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Batteries in Parallel

  1. Mar 5, 2007 #1
    anyone help me out with this probelem?
     

    Attached Files:

  2. jcsd
  3. Mar 5, 2007 #2
    What you want to do is to attack this problem by using nodal equations, as you can see from the drawing this circuit has only one node placed in the junction between the three resistors, you can start by assuming the following:

    1. By KCL the current at the node is equal to 0

    Since we don't know anything about the direction of the currents, we can safely let the node voltage determine the direction.

    2. Let the [tex]V_{x}[/tex] denote the node voltage
    Let [tex]I_{1}[/tex] denote the current from 28.3 V source
    Let [tex]I_{2}[/tex] denote the current from 14.15 V source
    Let [tex]I_{3}[/tex] denote the current in the 16.5Ohm resistance

    3. Applying the nodal equations we get the following:

    [tex]I_{1}+I_{2}+I_{3}=0[/tex]

    Note that the current can take any direction. Now we replace currents with voltage drops divided by resistor values:

    [tex]\frac{V_{x}-28.3}{30.6}+\frac{V_{x}-14.15}{4.32}+\frac{V_{x}}{16.5}=0[/tex]

    Solving for [tex]V_{x}[/tex] we get 12.9

    Now we can solve for the current in the leftmost resistor:

    [tex]I_{3}=\frac{V_{x}}{16.5}=0.784A[/tex]

    DONE!
     
  4. Mar 5, 2007 #3
    thanks a lot for the help...
    much obliged!
     
  5. Mar 6, 2007 #4
    No problem, I hope you understood the steps towards the solution.
     
  6. Mar 6, 2007 #5
    Yeah, you use KCL bc all the current is conserved, and you find the actual current that enters the bottom resistor, after that you can find the current across any of the resistors, using the way you set it up
     
  7. Mar 6, 2007 #6

    russ_watters

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    Staff: Mentor

    In the future, it is better to not just do the problem for the OP but to give little hints to push him/her in the right direction...
     
  8. Mar 6, 2007 #7
    Correct and remember if the batteries were switched the other way around, then you would use [tex]V_{x}+V_{battery}[/tex] instead

    I won't argue about that, but i thought that making the complete description of the steps including the description of what rules i applied would help him better, so he/she will know what to do next time he/she is faced with the problem.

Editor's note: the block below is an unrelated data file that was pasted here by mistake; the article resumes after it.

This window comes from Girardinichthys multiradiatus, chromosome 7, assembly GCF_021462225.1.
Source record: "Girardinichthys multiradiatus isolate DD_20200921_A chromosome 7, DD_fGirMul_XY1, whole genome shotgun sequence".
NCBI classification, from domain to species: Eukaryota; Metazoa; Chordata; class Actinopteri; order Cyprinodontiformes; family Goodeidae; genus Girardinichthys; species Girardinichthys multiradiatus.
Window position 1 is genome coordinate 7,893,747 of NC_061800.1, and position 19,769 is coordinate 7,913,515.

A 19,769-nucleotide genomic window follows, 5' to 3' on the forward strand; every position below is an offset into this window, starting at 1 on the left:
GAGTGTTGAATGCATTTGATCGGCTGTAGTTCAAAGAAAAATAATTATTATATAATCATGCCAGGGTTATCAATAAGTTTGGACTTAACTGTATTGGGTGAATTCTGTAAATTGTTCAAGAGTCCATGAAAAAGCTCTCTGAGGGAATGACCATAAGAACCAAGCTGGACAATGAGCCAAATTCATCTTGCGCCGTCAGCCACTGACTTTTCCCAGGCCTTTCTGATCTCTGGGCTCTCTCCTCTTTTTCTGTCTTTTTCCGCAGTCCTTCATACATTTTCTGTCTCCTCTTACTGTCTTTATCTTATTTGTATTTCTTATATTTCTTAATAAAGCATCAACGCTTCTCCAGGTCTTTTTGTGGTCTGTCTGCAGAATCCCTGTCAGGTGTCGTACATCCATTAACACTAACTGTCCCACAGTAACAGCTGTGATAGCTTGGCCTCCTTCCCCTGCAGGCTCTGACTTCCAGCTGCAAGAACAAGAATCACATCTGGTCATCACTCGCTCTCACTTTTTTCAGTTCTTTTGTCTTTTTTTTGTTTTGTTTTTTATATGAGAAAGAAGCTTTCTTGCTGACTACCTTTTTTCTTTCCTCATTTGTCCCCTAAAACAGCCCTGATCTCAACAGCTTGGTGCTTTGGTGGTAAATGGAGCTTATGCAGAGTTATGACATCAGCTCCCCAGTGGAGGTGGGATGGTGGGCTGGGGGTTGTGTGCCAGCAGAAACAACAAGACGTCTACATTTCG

9. Mar 7, 2007 #8
    do you think you can "push me in the right direction" on this one, I know they're looking for the difference between A and B, but i forget how to do the voltage drop and i'm clueless when there's more than one battery
     

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  10. Mar 8, 2007 #9

    Hehe, shure. First you have to determine the current flowing through the loop, note that the current will be the same at all places. When You've determined the current in the loop, start by writing the equation expressed as voltage drops , you should start at point a and move towards point b, note that the first voltage drop across the battery will be negative, since you're moving from -to +, and it will be positive across the resistors and positive across the battery that is near the b point, since the battery is going from + to -.
     
  11. Mar 8, 2007 #10
    do you mean a positive drop...I know the current is 3.614mA, and that it drops almost 16V in between the two batteries, but what do I do about the negative voltage on the other side of the bottom right battery, add it to get a negative number?
     
  12. Mar 8, 2007 #11
    I tried 40.86V and that was wrong, is it 25V - 15.86V = 9.14V as the difference
     
    Last edited: Mar 8, 2007
  13. Mar 8, 2007 #12
    As all the components are in series you can rearrange the circuit to group all the cells and all the resistors.
    This should make it easier to work out the circuit voltage and hence the current.
     
  14. Mar 8, 2007 #13
    got it....take the current of -3.614mA and multiply it by the 2 resistors added together on the bottom to get -15.86V

    Thanks,

    You'll be hearing from me again this week about RC Circuits.....totally new to me
     
  15. Mar 8, 2007 #14
    LOL, ok ;)
     
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